One day in 1946, the morning jock at Boston's WHDH radio, Bob Elliott, was introduced to the newly hired newsguy, Ray Goulding. Vocally, they were a mismatch: Ray had the sonorous voice of authority, Bob the nasality of a fellow fighting a head cold. But—as records spun and commercials blared—the pair traded quips and found that they were on the same wavelength in more ways than one. They loved the excesses of radio, especially the fatally flawed premises at the heart of popular dramas. Eventually a perceptive station manager recognized that the duo's off-air banter and ad-libbed parodies were more entertaining than the programs they lampooned. He moved their dialog on-air and subsequently gave Bob & Ray an afternoon show. As Bob later said to fan Kurt Vonnegut, "By the time we discovered we were introverts, it was too late."
Bob & Ray's stylistic tic was a reaction to the prevailing tone of radio, which was fraught with over-dramatization. News was shouted; organ music stabbed and stung; sound effects evoked calamitous action and propelled adrenaline-charged dialogue. Bob & Ray cherished this hokum, but couldn't help thinking that most radio was much ado about nothing. What would be left if you took away all that crap? Suppose you drained the drama, excised the excitement, nullified the novelty, and presented, with a poker face, the dry, unadorned, residual emptiness? The result was sublimely understated humor. Bob & Ray rarely said funny things; they simply said things funny. There were no punchlines, and quotes from Bob & Ray sketches invariably fall flat in print. It's all about context—hearing banalities uttered with deadpan earnestness.
Their recurring bits included the cops of Squad Car 119, so engrossed in donut dialogue they forgot to respond to emergency calls. In the suspense-tinged Anxiety, heroic characters facing imminent death were ... not, as it turned out. Hard Luck Stories spotlighted victims of catastrophic tragedy comforted by a chipper host who awarded them pop-up toasters and area rugs. Elmer W. Litzinger, Spy used elaborate subterfuge to ... inadvertently disclose state secrets. Episodes of Mary Backstayge, Noble Wife ended with cliff-hangers instantly spoiled by the "tune in tomorrow" teasers. Bob & Ray reunited the Whirleys, a brother and sister who hadn't seen each other for 70 years; the siblings—who had little in common except reciprocal disinterest—exchanged muted greetings and squirmed through uncomfortable small talk ("You've changed") before brother Frank impatiently muttered, "I have an appointment. I have to have my teeth fixed. Mind if I run along?"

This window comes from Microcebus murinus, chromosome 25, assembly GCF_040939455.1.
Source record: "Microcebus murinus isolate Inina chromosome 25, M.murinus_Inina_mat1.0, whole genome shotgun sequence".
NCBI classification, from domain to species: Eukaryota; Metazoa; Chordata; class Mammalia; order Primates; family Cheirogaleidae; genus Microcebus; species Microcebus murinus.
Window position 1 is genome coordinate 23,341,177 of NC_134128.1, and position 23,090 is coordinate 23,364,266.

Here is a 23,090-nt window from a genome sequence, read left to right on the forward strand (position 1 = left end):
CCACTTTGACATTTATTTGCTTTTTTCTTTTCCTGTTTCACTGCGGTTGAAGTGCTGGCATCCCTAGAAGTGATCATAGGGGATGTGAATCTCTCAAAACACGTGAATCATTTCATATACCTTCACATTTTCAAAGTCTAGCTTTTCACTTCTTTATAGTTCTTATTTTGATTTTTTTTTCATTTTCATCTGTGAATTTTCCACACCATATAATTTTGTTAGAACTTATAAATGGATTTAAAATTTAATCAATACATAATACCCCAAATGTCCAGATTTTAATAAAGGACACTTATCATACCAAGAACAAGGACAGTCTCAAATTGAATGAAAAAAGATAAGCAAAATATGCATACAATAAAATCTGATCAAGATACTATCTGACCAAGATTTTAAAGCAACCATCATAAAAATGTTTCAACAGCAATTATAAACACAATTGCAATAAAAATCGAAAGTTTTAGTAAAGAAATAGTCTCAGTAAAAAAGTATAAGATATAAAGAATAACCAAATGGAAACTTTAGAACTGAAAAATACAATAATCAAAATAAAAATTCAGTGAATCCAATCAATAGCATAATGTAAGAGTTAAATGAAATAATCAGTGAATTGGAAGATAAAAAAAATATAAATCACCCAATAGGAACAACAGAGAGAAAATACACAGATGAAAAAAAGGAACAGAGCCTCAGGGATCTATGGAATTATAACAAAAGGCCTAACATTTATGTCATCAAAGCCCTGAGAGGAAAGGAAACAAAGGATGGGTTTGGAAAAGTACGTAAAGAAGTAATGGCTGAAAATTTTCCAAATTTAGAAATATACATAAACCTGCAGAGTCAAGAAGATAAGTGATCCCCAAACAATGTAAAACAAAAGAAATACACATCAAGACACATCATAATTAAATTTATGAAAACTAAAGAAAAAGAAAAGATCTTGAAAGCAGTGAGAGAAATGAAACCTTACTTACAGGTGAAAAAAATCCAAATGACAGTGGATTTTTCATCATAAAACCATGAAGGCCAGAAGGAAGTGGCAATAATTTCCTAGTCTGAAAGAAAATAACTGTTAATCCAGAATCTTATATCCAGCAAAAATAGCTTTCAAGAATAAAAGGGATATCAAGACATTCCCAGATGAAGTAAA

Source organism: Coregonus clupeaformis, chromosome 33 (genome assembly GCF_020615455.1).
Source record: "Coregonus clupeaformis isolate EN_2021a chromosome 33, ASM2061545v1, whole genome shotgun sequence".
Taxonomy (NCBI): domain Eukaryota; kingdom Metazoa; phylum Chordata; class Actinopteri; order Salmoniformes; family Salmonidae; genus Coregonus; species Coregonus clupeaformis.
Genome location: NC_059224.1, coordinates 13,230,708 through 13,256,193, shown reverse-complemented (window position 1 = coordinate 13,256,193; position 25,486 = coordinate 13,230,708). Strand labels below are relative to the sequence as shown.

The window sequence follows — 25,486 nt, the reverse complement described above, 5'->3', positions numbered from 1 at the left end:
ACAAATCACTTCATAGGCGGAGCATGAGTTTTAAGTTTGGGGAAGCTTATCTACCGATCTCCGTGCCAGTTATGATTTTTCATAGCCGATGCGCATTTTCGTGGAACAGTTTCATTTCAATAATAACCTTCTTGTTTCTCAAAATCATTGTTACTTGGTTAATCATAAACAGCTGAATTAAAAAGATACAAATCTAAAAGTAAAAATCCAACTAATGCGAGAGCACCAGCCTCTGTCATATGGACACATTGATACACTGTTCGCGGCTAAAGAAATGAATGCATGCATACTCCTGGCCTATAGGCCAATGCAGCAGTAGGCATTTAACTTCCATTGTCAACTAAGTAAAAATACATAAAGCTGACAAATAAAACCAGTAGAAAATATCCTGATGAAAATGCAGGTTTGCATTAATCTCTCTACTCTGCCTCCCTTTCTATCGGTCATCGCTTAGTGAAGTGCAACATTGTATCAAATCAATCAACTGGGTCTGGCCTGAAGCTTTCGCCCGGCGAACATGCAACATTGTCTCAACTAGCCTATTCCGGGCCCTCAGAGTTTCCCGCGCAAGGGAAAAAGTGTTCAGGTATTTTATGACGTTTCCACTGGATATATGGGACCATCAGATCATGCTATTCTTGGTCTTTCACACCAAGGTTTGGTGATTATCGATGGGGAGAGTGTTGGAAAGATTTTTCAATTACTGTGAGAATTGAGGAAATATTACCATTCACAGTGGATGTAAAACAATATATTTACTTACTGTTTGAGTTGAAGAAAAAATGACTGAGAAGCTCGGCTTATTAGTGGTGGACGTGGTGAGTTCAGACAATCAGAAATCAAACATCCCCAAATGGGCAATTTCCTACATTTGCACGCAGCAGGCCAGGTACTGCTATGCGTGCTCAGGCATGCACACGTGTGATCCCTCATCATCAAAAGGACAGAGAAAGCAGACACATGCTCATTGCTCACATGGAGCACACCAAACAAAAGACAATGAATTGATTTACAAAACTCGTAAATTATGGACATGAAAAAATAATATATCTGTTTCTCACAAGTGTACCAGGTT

In 1951, when Elliott and Goulding left Boston for New York, a national audience awaited on the NBC Radio Network. They had refined their formula as comedians who didn't tell jokes, elevating dullness to a potent comic force (much as Andy Kaufman would do years later). In their first year on NBC, the team snared a coveted Peabody award.
The predictability of Bob and Ray's comedy is part of what made it funny. They performed routines—in at least two senses of the word. The laughs derived not from the intrusion of the unexpected, but from an unvarying formula in which the prosaic—delivered with idiosyncratic timing—never grew tiresome.
Bob & Ray continued to satirize radio shows of the 1930's, 40's, and 50's long after those programs had vanished from the airwaves—and, in some cases, from living memory. They relied on the same basic recipes, using the same ingredients, for five decades, cooking up the radio equivalent of "comfort food." It didn't matter that new listeners had no clue which pointless relic was the basis for Aunt Penny's Sunlit Kitchen, or Mr. Treat, Chaser of Lost People. Familiarity with the original was unnecessary because, with the sustained appearance of their characters, Bob and Ray came to own the franchises.
— Don Brockway